Bringing ocean-going ships to port is a bigger challenge than ever. Both owners and operators are finding themselves squeezed by ever-stricter environmental standards, and shipping lines, cruise operators, and port owners have to work harder and harder to provide quiet, well-resourced berths for big ships.
Each of these challenges can be met in part by shore power.
What is shore power?
Shore power is designed to save consumption of fuel that would otherwise have been used by ships while they’re in port. This is accomplished by connecting a ship to the local electric grid, either through a specially retrofitted container on the ship’s deck or directly to the ship’s onboard power system.
Using shore power in port can reduce air pollution by 95% over using onboard engines to power ship operations. This, in turn, provides a better environment for crews and harbor workers, as well as for the people, plants and animals making their homes around the port.
How does IEM produce shore power?
For a great example of IEM’s work in the shore power sector, look no further than the Integrated Shore Power Systems utilized by Cochran Marine. Developed by IEM Marine, this system offers the only realistic, future-proof way to meet local, national and international regulations on noise and pollution.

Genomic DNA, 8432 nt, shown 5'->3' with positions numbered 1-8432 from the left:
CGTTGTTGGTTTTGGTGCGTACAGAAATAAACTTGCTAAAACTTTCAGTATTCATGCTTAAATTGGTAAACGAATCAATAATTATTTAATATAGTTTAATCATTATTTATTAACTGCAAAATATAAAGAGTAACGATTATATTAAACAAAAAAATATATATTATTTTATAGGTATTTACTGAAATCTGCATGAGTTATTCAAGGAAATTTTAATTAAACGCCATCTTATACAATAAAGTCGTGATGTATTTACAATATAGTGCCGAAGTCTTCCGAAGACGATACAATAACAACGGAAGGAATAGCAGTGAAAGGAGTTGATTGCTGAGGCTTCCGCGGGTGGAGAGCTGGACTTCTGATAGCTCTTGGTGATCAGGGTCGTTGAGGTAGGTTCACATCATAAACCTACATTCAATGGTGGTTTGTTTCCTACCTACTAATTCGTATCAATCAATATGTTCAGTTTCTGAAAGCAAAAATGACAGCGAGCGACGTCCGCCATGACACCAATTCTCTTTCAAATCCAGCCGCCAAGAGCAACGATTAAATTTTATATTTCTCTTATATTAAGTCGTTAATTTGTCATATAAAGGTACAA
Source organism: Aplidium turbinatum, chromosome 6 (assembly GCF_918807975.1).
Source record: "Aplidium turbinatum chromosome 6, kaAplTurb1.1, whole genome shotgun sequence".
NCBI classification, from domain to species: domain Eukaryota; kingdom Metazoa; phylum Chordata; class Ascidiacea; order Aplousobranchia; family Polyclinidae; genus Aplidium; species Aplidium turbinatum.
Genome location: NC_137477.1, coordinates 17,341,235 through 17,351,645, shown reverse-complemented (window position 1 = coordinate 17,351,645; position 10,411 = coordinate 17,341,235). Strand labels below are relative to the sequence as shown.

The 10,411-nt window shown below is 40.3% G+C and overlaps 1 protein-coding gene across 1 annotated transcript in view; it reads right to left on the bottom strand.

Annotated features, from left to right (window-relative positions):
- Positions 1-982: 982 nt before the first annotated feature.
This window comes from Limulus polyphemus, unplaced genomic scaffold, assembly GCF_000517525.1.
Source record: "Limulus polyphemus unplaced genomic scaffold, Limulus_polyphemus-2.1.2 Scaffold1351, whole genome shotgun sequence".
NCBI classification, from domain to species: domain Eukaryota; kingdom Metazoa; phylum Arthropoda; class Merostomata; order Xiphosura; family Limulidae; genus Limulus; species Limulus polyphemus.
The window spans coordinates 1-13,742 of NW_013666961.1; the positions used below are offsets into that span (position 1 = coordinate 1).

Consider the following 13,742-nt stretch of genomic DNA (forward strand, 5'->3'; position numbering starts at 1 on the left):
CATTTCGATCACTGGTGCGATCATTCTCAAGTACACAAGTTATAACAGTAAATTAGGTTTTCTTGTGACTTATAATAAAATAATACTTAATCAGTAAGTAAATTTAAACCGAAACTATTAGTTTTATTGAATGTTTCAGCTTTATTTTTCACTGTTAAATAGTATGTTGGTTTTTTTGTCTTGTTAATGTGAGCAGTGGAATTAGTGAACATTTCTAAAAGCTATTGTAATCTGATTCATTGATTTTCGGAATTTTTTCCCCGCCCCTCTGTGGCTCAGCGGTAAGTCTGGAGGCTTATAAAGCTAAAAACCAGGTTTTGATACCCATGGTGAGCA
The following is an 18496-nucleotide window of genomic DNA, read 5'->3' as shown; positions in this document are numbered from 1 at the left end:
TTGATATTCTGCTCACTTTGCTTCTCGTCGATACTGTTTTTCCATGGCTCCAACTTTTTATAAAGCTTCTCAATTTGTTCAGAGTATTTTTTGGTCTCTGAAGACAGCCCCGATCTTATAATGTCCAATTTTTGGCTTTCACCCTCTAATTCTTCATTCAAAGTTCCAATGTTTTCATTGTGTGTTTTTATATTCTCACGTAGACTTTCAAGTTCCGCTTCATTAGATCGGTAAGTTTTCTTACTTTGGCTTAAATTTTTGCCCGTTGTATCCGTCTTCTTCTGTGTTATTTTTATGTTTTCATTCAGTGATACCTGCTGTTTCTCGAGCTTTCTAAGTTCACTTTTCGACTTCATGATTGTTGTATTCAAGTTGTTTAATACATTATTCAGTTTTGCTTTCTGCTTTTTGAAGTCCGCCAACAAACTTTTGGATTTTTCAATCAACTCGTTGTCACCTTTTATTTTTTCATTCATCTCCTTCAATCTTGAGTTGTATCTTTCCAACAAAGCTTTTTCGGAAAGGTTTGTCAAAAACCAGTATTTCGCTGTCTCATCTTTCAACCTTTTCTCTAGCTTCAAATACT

Cochran’s system manages the connection between a ship and the shower power system, monitoring the process from a remote system. Their upgradable modular design offers power in a compact, space-saving footprint, leaving plenty of dock space for other activities.
This end-to-end system is a great opportunity for ports and ships committed to reducing emissions.
To learn more about shore power, the Cochran Marine system, and how IEM Power Systems can meet your shore power needs, download this comprehensive whitepaper on how Cochran Marine’s Integrated Shore Power System.